Greek debt fear makes banks drag FTSE down - London Report

BANKS led the FTSE 100 index lower yesterday as they slipped on concerns the Greek crisis could spread while miners fell with weaker metals prices.

It ended the blue-chip index’s eight-session run to a four-month high on Monday.

Mid-cap oil producer Afren plunged 71 per cent after saying it was in talks with its largest bondholders over its liquidity and funding needs.

The benchmark FTSE 100 index ended 0.6 per cent lower at 6,811.61 points, also reacting to UK data showing gross domestic product (GDP) grew more slowly than expected in the last quarter of 2014.

“UK markets were hit by broad-based selling after UK growth estimates slipped ... with banks leading the declines under threat of a looming crisis in Greece spreading across the financial system,” Jasper Lawler, analyst at CMC Markets, said.

The UK banking index fell 1.2 per cent, tracking a 11.7 per cent fall in Greek banks to a record low, on worries Greece's new anti-bailout government would clash with the European Union over the nation’s debts.

Barclays, Royal Bank of Scotland and HSBC dropped 0.5 to 1.8 per cent, with traders citing news of UK banks facing hefty mis-selling claims as one reason for their weakness.

Around two million Britons who may have been mis-sold insurance to cover events such as credit card fraud will be asked to vote for a scheme that could cost banks hundreds of millions of pounds in compensation.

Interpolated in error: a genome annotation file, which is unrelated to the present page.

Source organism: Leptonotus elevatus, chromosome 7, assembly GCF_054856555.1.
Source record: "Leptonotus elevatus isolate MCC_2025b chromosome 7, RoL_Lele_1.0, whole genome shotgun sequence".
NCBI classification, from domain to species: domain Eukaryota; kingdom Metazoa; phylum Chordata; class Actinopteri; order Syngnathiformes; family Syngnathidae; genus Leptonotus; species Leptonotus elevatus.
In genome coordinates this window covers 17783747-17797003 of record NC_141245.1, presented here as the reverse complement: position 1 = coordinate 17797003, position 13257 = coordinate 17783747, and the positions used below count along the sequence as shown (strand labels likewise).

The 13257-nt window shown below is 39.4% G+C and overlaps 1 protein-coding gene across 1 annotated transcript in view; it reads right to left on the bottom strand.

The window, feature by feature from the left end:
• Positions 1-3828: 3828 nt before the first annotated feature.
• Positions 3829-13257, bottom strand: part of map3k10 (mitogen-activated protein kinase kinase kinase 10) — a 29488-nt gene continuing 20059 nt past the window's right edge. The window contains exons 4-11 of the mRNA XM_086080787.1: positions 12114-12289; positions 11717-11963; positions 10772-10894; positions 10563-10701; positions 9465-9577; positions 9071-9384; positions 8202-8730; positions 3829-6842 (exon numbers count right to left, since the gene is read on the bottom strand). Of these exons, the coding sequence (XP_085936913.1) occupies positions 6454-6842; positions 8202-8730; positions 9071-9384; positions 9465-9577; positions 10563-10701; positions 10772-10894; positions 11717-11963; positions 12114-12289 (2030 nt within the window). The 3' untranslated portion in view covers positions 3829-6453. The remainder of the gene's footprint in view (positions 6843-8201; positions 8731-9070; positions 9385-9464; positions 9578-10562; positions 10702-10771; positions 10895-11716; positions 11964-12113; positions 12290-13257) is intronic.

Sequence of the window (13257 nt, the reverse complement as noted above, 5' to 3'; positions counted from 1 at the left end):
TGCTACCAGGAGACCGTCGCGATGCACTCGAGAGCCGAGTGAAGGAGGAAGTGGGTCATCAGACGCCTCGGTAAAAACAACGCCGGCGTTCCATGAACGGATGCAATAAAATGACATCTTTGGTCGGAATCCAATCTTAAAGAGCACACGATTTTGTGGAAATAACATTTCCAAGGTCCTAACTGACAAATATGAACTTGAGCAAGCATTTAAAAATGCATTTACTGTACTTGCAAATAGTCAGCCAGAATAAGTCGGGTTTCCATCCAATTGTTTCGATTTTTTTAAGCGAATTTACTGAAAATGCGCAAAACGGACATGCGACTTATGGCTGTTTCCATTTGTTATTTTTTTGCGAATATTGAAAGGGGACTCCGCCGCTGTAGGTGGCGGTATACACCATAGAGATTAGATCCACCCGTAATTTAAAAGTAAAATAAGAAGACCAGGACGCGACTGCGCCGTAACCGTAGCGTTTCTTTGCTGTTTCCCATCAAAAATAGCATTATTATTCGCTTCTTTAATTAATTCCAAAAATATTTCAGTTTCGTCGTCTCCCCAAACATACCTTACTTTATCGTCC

But some analysts were positive on the broader market's prospects.

“The FTSE is seeing some profit-taking ... However, (it) is flirting with levels seen last year,” said Jawaid Afsar, a trader at Securequity.

The UK mining index fell 0.4 per cent as copper prices dropped 2.8 per cent on concerns of slowing growth in China, weak US business investment and rising metal inventories. Aluminium prices were down more than one per cent.

The UK Oil and Gas index also fell, down 0.4 per cent.

“Oil prices are causing a great concern for some investors. People are getting into the mindset that there isn't going to be a quick fix,” David Battersby, investment manager at Redmayne-Bentley, said.

Centrica climbed 4.2 per cent to 280.08p after Credit Suisse raised its stance on it to “outperform” from “neutral” and increased its target price to 310p, up from 290p.

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